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Banks Seeking Ways  to Dodge Interest Cuts
Economy, Business And Markets

Banks Seeking Ways to Dodge Interest Cuts

After much heated debate in recent weeks, deposit rate cuts were finally implemented on May 6 but, as forecast by analysts, some banks are reluctant to abide by the new mandate just as readily.
Now that banks are no longer allowed to offer their customers returns as high as 20% for their long-term (one year) deposits, they are trying new loopholes to stay afloat.
IRNA reported on Sunday that commercial banks now ask their customers to opt for certificate of deposits (CD) if high-yield accounts are what they are after.                                               

A certificate of deposit is a promissory note issued by a bank. It is a time deposit that restricts holders from withdrawing funds on demand. Although it is still possible to withdraw the money, this action will often incur a penalty. Only certain commercial banks in Iran have the right to issue these notes, according to the report.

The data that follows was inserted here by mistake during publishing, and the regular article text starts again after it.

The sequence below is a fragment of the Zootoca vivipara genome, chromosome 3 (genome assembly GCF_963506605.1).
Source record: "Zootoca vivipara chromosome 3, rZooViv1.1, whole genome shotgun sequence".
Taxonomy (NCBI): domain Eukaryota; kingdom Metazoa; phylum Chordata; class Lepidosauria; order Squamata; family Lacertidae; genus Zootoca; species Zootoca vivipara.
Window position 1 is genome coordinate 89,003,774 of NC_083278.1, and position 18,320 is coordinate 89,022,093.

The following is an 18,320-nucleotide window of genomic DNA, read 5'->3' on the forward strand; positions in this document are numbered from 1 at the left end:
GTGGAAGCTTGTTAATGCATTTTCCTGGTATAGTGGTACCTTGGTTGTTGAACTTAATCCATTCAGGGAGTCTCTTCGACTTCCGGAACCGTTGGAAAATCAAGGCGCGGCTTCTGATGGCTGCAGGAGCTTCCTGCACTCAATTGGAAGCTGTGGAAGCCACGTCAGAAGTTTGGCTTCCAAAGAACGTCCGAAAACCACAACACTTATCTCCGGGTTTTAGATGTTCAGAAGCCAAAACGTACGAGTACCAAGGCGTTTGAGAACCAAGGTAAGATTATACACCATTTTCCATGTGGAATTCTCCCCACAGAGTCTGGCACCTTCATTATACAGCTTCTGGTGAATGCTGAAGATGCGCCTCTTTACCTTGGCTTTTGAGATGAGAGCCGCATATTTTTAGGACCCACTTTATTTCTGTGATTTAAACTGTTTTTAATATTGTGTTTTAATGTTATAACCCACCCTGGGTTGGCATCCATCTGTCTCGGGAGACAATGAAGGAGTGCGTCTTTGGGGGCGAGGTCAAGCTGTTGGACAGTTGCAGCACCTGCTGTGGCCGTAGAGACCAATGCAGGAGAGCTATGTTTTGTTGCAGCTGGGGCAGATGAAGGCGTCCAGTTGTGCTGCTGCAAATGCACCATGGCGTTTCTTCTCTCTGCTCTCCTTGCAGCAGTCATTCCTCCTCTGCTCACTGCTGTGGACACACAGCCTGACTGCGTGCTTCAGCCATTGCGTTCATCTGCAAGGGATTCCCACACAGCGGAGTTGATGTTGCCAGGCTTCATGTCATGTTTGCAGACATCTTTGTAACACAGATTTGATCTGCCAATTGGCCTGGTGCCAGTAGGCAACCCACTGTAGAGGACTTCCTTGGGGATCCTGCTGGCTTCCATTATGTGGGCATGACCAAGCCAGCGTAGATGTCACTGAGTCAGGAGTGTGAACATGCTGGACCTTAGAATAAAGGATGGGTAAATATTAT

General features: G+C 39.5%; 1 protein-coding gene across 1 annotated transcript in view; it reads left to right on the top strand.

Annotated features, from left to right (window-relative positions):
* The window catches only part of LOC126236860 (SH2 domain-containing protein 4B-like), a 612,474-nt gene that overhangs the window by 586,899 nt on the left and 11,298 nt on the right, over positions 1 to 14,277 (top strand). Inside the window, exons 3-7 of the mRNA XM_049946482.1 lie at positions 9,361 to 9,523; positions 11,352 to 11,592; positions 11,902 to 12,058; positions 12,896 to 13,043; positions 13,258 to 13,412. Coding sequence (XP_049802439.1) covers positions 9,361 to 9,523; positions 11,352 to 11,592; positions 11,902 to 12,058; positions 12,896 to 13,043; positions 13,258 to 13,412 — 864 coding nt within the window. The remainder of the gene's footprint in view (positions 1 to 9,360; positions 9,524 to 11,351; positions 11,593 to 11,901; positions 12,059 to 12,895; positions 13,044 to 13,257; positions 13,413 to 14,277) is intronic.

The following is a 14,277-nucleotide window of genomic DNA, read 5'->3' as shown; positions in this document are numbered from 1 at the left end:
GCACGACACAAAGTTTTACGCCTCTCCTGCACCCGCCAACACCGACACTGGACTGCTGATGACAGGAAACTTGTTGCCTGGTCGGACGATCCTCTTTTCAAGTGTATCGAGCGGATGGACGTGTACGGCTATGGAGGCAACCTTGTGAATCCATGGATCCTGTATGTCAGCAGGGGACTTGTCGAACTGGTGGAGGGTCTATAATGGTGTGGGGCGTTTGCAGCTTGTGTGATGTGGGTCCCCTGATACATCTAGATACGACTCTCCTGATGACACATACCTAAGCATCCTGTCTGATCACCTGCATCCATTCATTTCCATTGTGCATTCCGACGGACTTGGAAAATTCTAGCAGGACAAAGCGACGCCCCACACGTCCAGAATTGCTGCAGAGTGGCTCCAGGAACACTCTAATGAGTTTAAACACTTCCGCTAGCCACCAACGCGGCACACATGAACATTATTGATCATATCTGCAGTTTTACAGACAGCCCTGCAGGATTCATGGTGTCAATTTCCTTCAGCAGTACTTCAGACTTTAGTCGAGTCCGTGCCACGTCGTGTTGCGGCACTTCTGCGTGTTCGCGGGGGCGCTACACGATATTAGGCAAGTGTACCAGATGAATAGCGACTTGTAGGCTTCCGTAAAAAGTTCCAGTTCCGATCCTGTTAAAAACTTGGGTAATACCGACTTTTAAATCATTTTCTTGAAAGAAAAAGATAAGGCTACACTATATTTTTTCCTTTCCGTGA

Experts had earlier warned that banks would not be able to embrace the new rate cuts due to the sharp slump in their revenues precipitated by government borrowing in recent years. Nasser Hemmati, the governor of Bank Melli warned last week that unless the government settles its debts with the banks, rate cuts would be good “only on paper”. He told Eghtesad News that a “contradictory policy” in the past years have complicated matters so as to leave the current banking with the existing dilemma.
Banks’ recourse to CDs is their latest game plan to keep their depositors from being lured away by other investment prospects. The promissory notes guarantee a 22% return to their customers which is calculated on a daily basis and banks are even willing to rule out any penalty for customers who may want to get their money back anytime they wish.  

 Dissonance
While it was earlier announced that banks had reached a consensus to set their own interest rates for sight and short-term deposits, the report revealed that there are apparently as many sight deposit rates as there are banks.
For instance, Bank Melli has announced its rate for three-month deposits to be 12%, whereas the private Bank Pasrgad has told its customers that three-month deposits will have a 14% return and Bank Maskan has offered an 18% return for the same deposit.
Bank Tejarat has also adopted a whole new measure, telling its customers that while the rate for one-year deposits is 20%, they can take advantage from the same rate for shorter-term deposits only if they make an investment of roughly 200 million rials ($6000 at market exchange rate) or more, according to the report.

 

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